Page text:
Yoga poses for a good night’s sleep

Ease into a good night’s sleep with these yoga poses that you can do just before bedtime in time for sleep. Many of the poses here are introverted in nature, encouraging the mind to calm and quieten.

Props can feel especially nice to use towards the end of the day, helping to support your body so you can completely relax. Favourites include bolsters and pillows, but blocks, blankets and even a yoga strap can come in handy too. Pull on some loose pyjamas and enjoy these gentle stretches before you slip into a soothed slumber.

As ever, these poses are intended as a general guide and have not been written with pregnancy or specific health conditions in mind. If you have any concerns, chat with your doctor before starting an exercise regime and always come out of a pose if you feel pain or discomfort.

Yoga poses for sleep

Child’s pose (Balasana)

yoga poses for sleepThis pose encourages us to turn inwards. It can be helpful for encouraging a steady focus on the breath, helping the mind to settle.

  1. Begin on your hands and knees. Take your knees almost as wide as the yoga mat and bring your big toes to touch behind you.
  2. Gently sink the bottom back towards the heels and lower the forehead down to rest, either on the floor or on a block. Having a support under the forehead will help to support your lower back.
  3. Reach your arms out in front of you towards the top of the mat. Alternatively, have your arms down by your sides if it feels better for the shoulders.
  4. Stay here for five to eight breaths.
  5. To come out of the pose, bring the hands underneath the shoulders and gently roll yourself back up to sitting, your head being the last to rise.

Top tip: Place a bolster or firm cushion in between your thighs to rest the upper body on for a more restorative version.

Standing forward fold (Uttanasana)

This pose helps to stretch the muscles of the back of the body. Move slowly and mindfully here – if at any point you feel dizzy, lower yourself onto your hands and knees, and come to rest.

  1. Stand with your feet hip-width apart, spending a moment to spread through the toes and ground down through the feet.
  2. Gently bend your knees and, keeping a long spine, hinge forward at the hips.
  3. Slowly fold your upper body down over the legs, bending the knees as much as you need to bring the hands onto the floor. Matain a connection between the rib cage and the thighs.
  4. You can choose to keep your hands on the floor by the sides of your toes, or take your opposite hands to opposite elbows and gently sway from one side to the other.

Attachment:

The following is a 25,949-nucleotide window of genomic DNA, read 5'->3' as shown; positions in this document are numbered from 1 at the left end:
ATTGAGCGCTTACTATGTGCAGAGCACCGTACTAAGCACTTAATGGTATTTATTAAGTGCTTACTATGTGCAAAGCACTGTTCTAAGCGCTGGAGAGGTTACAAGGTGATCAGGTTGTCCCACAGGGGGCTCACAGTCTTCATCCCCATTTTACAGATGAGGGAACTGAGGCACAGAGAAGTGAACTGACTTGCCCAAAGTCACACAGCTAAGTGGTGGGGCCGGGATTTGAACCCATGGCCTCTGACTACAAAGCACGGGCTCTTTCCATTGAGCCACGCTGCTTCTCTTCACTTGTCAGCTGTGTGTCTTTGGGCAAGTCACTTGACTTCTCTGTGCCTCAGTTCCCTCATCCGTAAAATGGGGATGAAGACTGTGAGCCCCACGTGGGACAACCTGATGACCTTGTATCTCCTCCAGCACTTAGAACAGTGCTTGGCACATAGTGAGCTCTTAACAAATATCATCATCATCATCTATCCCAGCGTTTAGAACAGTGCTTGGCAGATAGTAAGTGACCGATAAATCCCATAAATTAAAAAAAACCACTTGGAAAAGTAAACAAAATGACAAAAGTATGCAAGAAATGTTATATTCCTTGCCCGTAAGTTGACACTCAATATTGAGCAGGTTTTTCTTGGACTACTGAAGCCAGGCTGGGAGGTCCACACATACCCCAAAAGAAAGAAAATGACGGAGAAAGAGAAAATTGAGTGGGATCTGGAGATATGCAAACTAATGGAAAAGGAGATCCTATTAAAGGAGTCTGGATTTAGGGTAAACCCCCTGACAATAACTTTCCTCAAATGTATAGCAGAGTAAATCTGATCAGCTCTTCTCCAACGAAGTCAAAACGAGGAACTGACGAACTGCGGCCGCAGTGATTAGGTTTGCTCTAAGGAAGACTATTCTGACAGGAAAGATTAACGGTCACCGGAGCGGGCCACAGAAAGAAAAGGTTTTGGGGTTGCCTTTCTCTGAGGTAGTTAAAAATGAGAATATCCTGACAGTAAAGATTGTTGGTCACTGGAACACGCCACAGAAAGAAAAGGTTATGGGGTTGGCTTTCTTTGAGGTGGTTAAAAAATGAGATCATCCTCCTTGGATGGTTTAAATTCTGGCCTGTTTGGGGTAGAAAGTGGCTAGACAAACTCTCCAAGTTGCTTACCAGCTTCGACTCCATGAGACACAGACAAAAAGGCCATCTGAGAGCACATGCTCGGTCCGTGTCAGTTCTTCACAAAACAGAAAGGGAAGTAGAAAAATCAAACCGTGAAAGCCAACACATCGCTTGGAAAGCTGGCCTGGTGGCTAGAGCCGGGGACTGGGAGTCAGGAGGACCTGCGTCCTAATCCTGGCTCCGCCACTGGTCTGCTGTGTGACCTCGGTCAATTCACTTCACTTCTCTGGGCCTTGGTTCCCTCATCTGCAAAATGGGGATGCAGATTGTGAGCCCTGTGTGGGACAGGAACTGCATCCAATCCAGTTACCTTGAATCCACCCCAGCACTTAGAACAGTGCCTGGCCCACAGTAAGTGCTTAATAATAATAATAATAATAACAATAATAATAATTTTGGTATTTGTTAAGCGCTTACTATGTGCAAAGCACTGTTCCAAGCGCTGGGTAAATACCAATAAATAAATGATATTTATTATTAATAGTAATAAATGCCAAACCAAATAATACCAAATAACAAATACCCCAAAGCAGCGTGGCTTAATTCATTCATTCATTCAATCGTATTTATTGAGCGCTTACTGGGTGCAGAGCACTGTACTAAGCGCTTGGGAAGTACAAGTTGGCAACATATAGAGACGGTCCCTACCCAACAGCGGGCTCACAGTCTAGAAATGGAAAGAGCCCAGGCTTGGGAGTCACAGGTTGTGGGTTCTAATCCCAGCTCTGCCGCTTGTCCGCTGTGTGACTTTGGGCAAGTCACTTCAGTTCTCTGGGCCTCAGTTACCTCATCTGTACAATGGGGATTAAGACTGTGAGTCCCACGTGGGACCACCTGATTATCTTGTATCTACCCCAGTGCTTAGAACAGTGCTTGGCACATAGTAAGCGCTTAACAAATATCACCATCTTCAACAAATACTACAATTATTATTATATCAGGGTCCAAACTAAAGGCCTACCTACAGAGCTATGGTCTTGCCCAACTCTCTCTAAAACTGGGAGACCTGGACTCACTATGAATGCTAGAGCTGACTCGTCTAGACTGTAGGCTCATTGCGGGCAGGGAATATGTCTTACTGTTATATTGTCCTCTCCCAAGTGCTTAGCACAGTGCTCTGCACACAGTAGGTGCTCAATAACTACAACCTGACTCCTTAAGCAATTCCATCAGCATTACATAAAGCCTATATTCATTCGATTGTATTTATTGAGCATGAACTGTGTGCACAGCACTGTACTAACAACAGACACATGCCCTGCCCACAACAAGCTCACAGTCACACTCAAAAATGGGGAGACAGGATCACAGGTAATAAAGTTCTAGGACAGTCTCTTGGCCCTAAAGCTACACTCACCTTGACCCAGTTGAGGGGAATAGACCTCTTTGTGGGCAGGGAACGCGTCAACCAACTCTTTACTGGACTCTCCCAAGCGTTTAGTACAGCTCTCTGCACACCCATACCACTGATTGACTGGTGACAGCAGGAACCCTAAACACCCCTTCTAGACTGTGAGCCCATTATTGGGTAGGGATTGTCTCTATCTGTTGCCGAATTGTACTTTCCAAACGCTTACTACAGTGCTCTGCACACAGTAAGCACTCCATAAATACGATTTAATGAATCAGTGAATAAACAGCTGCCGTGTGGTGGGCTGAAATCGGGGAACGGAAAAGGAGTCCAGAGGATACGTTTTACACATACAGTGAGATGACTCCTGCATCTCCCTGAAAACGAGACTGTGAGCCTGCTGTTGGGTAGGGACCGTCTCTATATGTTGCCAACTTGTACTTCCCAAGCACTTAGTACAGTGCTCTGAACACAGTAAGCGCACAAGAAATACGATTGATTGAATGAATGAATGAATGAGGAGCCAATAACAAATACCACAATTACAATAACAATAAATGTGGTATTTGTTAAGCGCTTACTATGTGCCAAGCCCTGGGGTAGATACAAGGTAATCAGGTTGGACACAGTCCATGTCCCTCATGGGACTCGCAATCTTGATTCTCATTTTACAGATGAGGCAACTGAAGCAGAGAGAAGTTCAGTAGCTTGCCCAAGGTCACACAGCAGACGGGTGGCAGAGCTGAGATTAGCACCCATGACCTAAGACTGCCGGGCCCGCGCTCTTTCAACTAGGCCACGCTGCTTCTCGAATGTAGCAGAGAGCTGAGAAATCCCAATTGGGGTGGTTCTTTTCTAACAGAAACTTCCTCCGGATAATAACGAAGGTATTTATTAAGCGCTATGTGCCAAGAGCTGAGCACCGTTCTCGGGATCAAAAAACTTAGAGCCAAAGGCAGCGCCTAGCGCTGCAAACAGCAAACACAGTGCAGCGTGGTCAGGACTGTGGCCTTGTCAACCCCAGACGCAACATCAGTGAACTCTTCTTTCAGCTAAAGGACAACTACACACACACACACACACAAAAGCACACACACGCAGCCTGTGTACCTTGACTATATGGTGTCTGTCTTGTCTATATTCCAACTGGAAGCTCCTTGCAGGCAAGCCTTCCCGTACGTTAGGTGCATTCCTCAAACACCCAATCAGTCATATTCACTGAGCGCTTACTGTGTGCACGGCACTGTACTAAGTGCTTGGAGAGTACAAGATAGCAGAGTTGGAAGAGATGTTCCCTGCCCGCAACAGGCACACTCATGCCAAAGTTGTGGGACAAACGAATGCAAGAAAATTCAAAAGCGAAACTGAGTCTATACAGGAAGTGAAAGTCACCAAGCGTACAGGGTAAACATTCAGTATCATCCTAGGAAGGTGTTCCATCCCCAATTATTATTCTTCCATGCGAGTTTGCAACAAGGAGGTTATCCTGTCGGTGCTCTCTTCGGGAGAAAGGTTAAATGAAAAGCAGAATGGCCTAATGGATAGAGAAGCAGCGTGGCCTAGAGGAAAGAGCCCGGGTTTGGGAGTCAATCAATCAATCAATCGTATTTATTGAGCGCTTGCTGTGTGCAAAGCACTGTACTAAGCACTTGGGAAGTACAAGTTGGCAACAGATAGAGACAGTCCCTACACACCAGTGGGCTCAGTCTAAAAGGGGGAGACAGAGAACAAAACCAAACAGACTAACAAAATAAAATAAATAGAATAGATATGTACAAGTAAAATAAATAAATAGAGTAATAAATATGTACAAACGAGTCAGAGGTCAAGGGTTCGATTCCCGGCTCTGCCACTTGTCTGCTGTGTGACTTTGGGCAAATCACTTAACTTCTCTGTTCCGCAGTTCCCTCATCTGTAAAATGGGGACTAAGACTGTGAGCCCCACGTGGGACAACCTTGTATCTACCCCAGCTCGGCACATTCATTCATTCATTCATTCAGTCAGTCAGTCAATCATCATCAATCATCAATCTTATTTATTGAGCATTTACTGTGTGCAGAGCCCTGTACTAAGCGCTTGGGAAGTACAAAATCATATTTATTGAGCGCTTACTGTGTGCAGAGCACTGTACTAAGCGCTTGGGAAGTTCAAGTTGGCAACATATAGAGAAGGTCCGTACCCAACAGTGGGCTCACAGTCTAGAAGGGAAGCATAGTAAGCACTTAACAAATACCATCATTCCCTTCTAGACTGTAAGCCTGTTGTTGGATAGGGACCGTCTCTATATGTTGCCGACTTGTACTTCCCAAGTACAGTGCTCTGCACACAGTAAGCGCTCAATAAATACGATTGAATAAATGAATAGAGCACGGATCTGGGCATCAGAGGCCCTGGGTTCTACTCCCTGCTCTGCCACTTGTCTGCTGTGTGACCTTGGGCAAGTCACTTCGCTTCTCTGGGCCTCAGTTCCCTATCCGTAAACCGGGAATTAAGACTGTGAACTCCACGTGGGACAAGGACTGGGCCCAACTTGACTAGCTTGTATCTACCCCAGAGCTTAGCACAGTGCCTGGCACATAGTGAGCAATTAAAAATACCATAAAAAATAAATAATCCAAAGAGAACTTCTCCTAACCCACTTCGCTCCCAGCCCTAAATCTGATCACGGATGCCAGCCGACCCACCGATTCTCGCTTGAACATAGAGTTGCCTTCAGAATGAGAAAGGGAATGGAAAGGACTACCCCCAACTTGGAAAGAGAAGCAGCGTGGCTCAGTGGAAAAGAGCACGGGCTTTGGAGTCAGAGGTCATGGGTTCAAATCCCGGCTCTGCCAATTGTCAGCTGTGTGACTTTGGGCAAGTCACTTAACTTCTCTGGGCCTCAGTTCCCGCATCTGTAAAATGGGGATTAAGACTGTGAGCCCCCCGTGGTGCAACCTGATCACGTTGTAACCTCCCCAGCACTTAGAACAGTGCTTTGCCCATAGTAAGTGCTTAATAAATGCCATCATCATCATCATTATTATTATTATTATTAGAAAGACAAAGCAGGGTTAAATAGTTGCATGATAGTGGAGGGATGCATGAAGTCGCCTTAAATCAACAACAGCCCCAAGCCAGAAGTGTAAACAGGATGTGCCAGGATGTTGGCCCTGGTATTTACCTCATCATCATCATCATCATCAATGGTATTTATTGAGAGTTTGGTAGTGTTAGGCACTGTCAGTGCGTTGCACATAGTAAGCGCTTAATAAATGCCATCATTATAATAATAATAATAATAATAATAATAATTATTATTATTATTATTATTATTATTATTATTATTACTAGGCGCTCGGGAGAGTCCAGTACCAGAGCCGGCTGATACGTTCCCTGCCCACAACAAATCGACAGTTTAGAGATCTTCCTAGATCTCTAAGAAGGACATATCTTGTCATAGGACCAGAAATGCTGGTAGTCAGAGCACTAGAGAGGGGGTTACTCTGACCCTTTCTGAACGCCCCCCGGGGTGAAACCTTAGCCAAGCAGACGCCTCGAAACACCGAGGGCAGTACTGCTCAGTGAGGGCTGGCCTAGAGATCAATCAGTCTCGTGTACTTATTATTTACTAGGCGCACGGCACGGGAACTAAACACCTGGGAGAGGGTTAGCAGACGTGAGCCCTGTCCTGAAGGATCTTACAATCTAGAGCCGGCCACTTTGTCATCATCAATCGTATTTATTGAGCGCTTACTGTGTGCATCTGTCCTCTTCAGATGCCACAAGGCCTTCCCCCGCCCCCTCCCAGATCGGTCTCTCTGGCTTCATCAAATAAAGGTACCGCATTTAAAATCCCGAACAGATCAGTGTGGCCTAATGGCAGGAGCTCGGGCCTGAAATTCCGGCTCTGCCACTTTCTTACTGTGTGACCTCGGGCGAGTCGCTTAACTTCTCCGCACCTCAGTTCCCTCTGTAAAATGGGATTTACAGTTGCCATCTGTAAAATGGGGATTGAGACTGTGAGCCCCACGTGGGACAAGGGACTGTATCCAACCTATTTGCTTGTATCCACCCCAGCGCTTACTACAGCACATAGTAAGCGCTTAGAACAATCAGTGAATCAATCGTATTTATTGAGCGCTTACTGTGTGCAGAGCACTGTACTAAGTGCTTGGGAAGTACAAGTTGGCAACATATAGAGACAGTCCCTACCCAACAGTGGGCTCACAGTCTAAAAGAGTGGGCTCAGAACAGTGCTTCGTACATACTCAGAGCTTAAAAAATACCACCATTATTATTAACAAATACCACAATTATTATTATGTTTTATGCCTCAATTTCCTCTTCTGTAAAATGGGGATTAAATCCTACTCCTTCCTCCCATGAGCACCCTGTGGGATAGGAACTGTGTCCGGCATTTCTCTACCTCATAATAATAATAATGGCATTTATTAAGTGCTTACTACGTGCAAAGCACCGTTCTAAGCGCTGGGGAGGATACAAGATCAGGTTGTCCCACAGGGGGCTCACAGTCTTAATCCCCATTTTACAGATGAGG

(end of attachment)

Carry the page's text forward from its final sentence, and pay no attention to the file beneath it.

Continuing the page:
5. Hold for three to five breaths, before bringing yourself down to the floor on your hands and knees.

Legs up the wall (Viparita karani)

This pose is a lovely one for helping to calm the mind. What’s more, it can feel incredibly restful for the legs and is excellent for soothing limbs after a busy day rushing around. You can use a wall, but you can also take this pose against a chair or even the side of your bed, with your shins resting on top.

  1. Lie on one side, with your knees bent, moving your hips as close to the wall as feels comfortable.
  2. Gently roll onto your back, lifting your legs up against the wall.
  3. Place your hands wherever comfortable – placing one hand on the heart and another on the belly may feel soothing at this time of day.
  4. Rest here for five to ten breaths, or longer if you prefer. It can feel nice to rest here for several minutes.
  5. To come out of the pose, gently bend your knees in towards your chest, and slowly roll back onto your side. Push yourself back up to sitting.

Top tip: Cover yourself with a blanket and place an eye pillow over your eyes for a truly restful pose. If you don’t have an eye pillow, a flannel will work just as well.

Reclined bound angle (Supta baddha konasana)

  1. Lie on your back and bend your knees, bringing your heels in towards your bottom.
  2. Bring the feet together and, keeping the soles of your feet together, gently begin to open your thighs out to the side, so your legs are in a diamond shape.
  3. Place the hands and arms where you feel most comfortable – maybe hands out to the sides, or resting on the belly.
  4. Stay here for five to eight breaths.
  5. To come out of the pose, bring your hands underneath the thighs to support the legs and slowly bring your thighs back together, grounding down through the soles of the feet. Gently roll onto one side and slowly push yourself up to a seated pose.

Top tip: This can feel like a big stretch for the legs and hips, so I recommend placing a support under the thighs (such as pillows, or bolsters) for a more restorative, soothing pose. The more supported you feel, the more your nervous system will calm.

Corpse pose (Savasana)

Savasana is often taken as the final resting pose in yoga classes but, if you’re ready for bed, there’s no reason why you can’t take this one lying down under the covers!

  1. Get comfortable and begin to settle down.
  2. Bring your awareness to the crown of your head. Gently start to scan down through your body, checking for any areas of tension. Work through each body part, all the way down to your toes. Feel your body softening and releasing into the bed.
  3. Once you’ve completed your journey, gently guide your awareness back to the breath, noticing the gentle ebb and flow of your inhale and exhale.
  4. Sleep well!

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